The suburban interior figures as offering a site for the creation and maintenance of the individual that is predicated on withdrawal and introversion. This renders the suburban interior as space marked by the individual and as (what I am calling) a "non-space” that is, by a sense of spacelessness; and, detaches the quality of interiority from the spatialization of the “interior” and renders it intimate.
Such a categorical rendering of space ultimately produces the suburban imaginary as paradoxical. In addition to the detachment of the qualities of space from their respective spaces, the suburb figures as paradoxical spatializations when its serially divided spaces are imagined as properly being distinct yet are experienced to be uncannily hybrid. (…) The spaces, their qualities, and their meanings are imagined as necessarily being categorically and mutually separate—they are divided by repulsive barriers and are otherwise imagined to be disconnected; and yet (…) they are found to be irrepressibly mutually permeable: Exteriority is displaced and interiority expands. 1
I am aware of these tensions while recording. The exterior feels empty and meaningless and at the same time the colours of the facades are overwhelming.
Looking towards many apartments that are all constructed the same way makes it difficult to imagine them as individual and personal. The residents hopefully experience this different, feeling at home, befriending neighbours, and having affinity to and memories from this place. But for me, standing outside, the monotonous repetitions dominate. The use of colours does not resolve this into a proper place; rather, they further accentuate the imbalance and sense of being lost.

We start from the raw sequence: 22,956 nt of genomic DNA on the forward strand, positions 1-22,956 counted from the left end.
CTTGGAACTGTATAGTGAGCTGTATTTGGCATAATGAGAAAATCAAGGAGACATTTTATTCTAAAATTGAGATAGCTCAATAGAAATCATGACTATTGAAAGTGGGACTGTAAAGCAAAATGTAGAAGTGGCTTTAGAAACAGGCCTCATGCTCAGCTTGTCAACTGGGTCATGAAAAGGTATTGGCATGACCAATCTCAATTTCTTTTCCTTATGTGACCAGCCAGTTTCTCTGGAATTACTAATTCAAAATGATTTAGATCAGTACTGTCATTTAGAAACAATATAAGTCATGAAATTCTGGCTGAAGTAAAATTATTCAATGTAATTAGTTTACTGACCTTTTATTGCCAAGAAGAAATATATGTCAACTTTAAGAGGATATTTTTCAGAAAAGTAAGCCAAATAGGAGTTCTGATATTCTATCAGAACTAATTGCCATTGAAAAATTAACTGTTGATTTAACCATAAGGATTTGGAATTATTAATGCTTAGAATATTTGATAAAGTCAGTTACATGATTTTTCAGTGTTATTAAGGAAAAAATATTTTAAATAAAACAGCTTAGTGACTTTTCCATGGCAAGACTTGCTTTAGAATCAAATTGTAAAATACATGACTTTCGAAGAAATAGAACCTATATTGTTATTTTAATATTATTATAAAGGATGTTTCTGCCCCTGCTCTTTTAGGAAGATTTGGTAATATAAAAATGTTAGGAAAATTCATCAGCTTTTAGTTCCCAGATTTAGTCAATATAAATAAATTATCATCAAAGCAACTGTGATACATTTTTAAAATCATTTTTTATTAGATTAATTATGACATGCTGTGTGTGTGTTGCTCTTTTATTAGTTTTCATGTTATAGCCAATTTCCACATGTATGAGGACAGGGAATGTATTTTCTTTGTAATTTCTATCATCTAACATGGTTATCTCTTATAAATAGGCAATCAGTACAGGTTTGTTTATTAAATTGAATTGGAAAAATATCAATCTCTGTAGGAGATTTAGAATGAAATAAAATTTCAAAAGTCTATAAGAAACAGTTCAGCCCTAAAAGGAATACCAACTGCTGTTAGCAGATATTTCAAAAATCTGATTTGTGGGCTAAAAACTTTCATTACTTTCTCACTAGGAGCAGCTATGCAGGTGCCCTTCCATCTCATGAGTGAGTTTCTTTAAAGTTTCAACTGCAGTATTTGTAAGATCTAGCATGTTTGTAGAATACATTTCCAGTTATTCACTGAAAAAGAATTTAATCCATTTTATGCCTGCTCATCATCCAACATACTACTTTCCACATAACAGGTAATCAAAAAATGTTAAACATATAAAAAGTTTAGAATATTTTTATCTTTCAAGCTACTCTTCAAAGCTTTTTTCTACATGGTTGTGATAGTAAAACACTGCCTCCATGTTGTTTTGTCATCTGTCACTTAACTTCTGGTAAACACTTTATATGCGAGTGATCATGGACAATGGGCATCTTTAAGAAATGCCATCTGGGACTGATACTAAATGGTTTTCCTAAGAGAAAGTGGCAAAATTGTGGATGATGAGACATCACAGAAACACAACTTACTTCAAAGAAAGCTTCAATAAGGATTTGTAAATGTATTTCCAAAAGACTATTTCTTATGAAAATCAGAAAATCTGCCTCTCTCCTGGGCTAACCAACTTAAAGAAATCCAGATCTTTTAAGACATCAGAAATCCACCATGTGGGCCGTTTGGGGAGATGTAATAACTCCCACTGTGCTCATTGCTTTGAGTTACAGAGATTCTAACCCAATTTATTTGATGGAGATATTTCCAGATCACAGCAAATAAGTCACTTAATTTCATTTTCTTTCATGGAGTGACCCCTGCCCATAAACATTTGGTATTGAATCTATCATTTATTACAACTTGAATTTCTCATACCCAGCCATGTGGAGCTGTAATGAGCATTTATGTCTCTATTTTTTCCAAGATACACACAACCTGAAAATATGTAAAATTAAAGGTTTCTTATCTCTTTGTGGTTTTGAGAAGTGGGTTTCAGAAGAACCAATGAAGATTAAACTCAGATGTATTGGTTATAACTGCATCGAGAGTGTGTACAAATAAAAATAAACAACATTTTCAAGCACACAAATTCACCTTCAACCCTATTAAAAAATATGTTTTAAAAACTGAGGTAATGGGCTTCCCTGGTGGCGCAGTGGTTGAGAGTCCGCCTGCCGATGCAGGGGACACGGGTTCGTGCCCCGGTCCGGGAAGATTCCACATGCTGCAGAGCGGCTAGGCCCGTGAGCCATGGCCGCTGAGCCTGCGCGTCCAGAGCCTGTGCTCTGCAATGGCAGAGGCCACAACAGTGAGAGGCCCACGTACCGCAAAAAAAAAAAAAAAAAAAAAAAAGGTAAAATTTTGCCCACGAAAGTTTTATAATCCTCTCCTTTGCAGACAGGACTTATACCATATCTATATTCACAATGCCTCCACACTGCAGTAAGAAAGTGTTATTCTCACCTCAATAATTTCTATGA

The Arborvitae hedge, the edge between street and lawn, and the facades are all barriers between exterior and interior. These barriers are porous. I can peek through windows if I so want, and the microphone reaches through the hedge and open doors and windows. “The margins and boundaries between inside and outside are not impenetrable.” Park discusses how works by the artists Peter Drake and Gregory Crewdson “convey the ambivalence and anxiety related to the inevitably porous division between inside and outside, interior and exterior, and interiority and exteriority” 2. This I can relate to while recording.
(T)he sense that neither the inside nor the outside feels safe sums up the problem and paradox of the construction of suburban spatial division. In attempting to maintain strict boundaries and separate functions, neither imaginary space reads as safe, or rather both alienated spaces read as risky because of the fundamental but ineffective division. 3
(Please use headphones when listening.)
1 Park, O. (2014). The Suburban Imaginary: Ambivalence, Strangeness, and the Everyday in Contemporary Representations of the Suburb [PhD Thesis, Department of Sociology, University of Alberta]. https://era.library.ualberta.ca/items/40697516-8147-4953-988f-f7a133ecba8b, p. 11-12
2 Ibid., p. 269
3 Ibid., p. 270